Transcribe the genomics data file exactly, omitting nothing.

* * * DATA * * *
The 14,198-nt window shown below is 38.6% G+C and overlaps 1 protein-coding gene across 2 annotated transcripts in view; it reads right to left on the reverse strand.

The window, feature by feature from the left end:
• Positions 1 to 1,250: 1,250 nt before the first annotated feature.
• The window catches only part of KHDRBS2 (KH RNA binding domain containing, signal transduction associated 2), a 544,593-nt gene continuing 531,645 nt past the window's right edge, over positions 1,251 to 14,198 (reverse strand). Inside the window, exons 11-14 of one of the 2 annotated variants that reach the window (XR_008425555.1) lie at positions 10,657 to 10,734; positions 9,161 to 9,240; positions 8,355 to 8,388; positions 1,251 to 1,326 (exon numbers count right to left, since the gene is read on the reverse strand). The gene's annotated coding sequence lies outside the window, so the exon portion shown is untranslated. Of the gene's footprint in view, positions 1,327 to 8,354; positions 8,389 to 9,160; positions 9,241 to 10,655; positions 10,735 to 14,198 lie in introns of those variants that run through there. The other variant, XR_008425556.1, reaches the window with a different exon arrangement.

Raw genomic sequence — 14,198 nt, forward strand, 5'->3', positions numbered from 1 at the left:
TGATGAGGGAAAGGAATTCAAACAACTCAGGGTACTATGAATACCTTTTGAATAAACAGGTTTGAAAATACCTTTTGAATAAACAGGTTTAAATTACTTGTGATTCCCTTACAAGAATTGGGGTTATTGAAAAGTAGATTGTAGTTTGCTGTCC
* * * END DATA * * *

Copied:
The 14,198-nt window shown below is 38.6% G+C and overlaps 1 protein-coding gene across 2 annotated transcripts in view; it reads right to left on the reverse strand.

The window, feature by feature from the left end:
• Positions 1 to 1,250: 1,250 nt before the first annotated feature.
• The window catches only part of KHDRBS2 (KH RNA binding domain containing, signal transduction associated 2), a 544,593-nt gene continuing 531,645 nt past the window's right edge, over positions 1,251 to 14,198 (reverse strand). Inside the window, exons 11-14 of one of the 2 annotated variants that reach the window (XR_008425555.1) lie at positions 10,657 to 10,734; positions 9,161 to 9,240; positions 8,355 to 8,388; positions 1,251 to 1,326 (exon numbers count right to left, since the gene is read on the reverse strand). The gene's annotated coding sequence lies outside the window, so the exon portion shown is untranslated. Of the gene's footprint in view, positions 1,327 to 8,354; positions 8,389 to 9,160; positions 9,241 to 10,655; positions 10,735 to 14,198 lie in introns of those variants that run through there. The other variant, XR_008425556.1, reaches the window with a different exon arrangement.

Raw genomic sequence — 14,198 nt, forward strand, 5'->3', positions numbered from 1 at the left:
TGATGAGGGAAAGGAATTCAAACAACTCAGGGTACTATGAATACCTTTTGAATAAACAGGTTTGAAAATACCTTTTGAATAAACAGGTTTAAATTACTTGTGATTCCCTTACAAGAATTGGGGTTATTGAAAAGTAGATTGTAGTTTGCTGTCC